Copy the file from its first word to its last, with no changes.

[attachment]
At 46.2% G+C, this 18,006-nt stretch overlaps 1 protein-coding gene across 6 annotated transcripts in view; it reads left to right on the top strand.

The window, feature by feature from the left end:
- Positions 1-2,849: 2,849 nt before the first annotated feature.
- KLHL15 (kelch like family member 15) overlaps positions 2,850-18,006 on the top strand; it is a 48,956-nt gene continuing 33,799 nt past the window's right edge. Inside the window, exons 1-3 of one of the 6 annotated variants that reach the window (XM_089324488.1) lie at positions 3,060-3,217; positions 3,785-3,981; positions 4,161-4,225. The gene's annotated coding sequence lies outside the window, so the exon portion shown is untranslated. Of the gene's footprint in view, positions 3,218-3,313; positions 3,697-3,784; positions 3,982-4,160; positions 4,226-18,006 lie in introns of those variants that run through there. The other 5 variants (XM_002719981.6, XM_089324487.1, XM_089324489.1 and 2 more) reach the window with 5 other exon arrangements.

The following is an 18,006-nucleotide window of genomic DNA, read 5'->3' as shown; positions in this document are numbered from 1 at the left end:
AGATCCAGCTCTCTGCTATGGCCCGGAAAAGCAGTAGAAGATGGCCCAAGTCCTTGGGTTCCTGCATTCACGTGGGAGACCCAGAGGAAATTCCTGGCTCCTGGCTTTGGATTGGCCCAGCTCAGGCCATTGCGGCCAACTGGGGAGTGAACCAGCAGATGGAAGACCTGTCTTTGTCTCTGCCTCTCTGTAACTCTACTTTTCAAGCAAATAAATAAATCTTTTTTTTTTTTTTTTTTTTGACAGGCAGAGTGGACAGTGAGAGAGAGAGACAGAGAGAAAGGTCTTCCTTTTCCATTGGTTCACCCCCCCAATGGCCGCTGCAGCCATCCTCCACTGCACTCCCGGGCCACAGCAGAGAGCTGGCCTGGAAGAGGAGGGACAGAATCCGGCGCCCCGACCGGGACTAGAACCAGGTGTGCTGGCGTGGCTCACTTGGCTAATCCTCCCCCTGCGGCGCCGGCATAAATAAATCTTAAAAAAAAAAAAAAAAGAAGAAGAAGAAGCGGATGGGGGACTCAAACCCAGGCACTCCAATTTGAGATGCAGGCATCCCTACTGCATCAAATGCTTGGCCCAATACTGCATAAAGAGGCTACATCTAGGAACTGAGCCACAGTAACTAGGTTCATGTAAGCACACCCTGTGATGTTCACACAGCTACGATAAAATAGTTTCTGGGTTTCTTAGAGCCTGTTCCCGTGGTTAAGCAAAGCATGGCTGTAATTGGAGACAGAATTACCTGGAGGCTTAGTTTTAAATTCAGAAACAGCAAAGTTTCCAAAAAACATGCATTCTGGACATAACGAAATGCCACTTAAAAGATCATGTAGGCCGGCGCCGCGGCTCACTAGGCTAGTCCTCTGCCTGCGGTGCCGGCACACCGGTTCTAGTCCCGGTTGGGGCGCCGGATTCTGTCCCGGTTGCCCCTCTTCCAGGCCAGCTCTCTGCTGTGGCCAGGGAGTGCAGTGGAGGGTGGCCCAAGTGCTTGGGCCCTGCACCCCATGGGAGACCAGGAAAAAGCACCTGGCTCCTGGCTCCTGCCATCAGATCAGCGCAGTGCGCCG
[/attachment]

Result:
At 46.2% G+C, this 18,006-nt stretch overlaps 1 protein-coding gene across 6 annotated transcripts in view; it reads left to right on the top strand.

The window, feature by feature from the left end:
- Positions 1-2,849: 2,849 nt before the first annotated feature.
- KLHL15 (kelch like family member 15) overlaps positions 2,850-18,006 on the top strand; it is a 48,956-nt gene continuing 33,799 nt past the window's right edge. Inside the window, exons 1-3 of one of the 6 annotated variants that reach the window (XM_089324488.1) lie at positions 3,060-3,217; positions 3,785-3,981; positions 4,161-4,225. The gene's annotated coding sequence lies outside the window, so the exon portion shown is untranslated. Of the gene's footprint in view, positions 3,218-3,313; positions 3,697-3,784; positions 3,982-4,160; positions 4,226-18,006 lie in introns of those variants that run through there. The other 5 variants (XM_002719981.6, XM_089324487.1, XM_089324489.1 and 2 more) reach the window with 5 other exon arrangements.

The following is an 18,006-nucleotide window of genomic DNA, read 5'->3' as shown; positions in this document are numbered from 1 at the left end:
AGATCCAGCTCTCTGCTATGGCCCGGAAAAGCAGTAGAAGATGGCCCAAGTCCTTGGGTTCCTGCATTCACGTGGGAGACCCAGAGGAAATTCCTGGCTCCTGGCTTTGGATTGGCCCAGCTCAGGCCATTGCGGCCAACTGGGGAGTGAACCAGCAGATGGAAGACCTGTCTTTGTCTCTGCCTCTCTGTAACTCTACTTTTCAAGCAAATAAATAAATCTTTTTTTTTTTTTTTTTTTTGACAGGCAGAGTGGACAGTGAGAGAGAGAGACAGAGAGAAAGGTCTTCCTTTTCCATTGGTTCACCCCCCCAATGGCCGCTGCAGCCATCCTCCACTGCACTCCCGGGCCACAGCAGAGAGCTGGCCTGGAAGAGGAGGGACAGAATCCGGCGCCCCGACCGGGACTAGAACCAGGTGTGCTGGCGTGGCTCACTTGGCTAATCCTCCCCCTGCGGCGCCGGCATAAATAAATCTTAAAAAAAAAAAAAAAAGAAGAAGAAGAAGCGGATGGGGGACTCAAACCCAGGCACTCCAATTTGAGATGCAGGCATCCCTACTGCATCAAATGCTTGGCCCAATACTGCATAAAGAGGCTACATCTAGGAACTGAGCCACAGTAACTAGGTTCATGTAAGCACACCCTGTGATGTTCACACAGCTACGATAAAATAGTTTCTGGGTTTCTTAGAGCCTGTTCCCGTGGTTAAGCAAAGCATGGCTGTAATTGGAGACAGAATTACCTGGAGGCTTAGTTTTAAATTCAGAAACAGCAAAGTTTCCAAAAAACATGCATTCTGGACATAACGAAATGCCACTTAAAAGATCATGTAGGCCGGCGCCGCGGCTCACTAGGCTAGTCCTCTGCCTGCGGTGCCGGCACACCGGTTCTAGTCCCGGTTGGGGCGCCGGATTCTGTCCCGGTTGCCCCTCTTCCAGGCCAGCTCTCTGCTGTGGCCAGGGAGTGCAGTGGAGGGTGGCCCAAGTGCTTGGGCCCTGCACCCCATGGGAGACCAGGAAAAAGCACCTGGCTCCTGGCTCCTGCCATCAGATCAGCGCAGTGCGCCG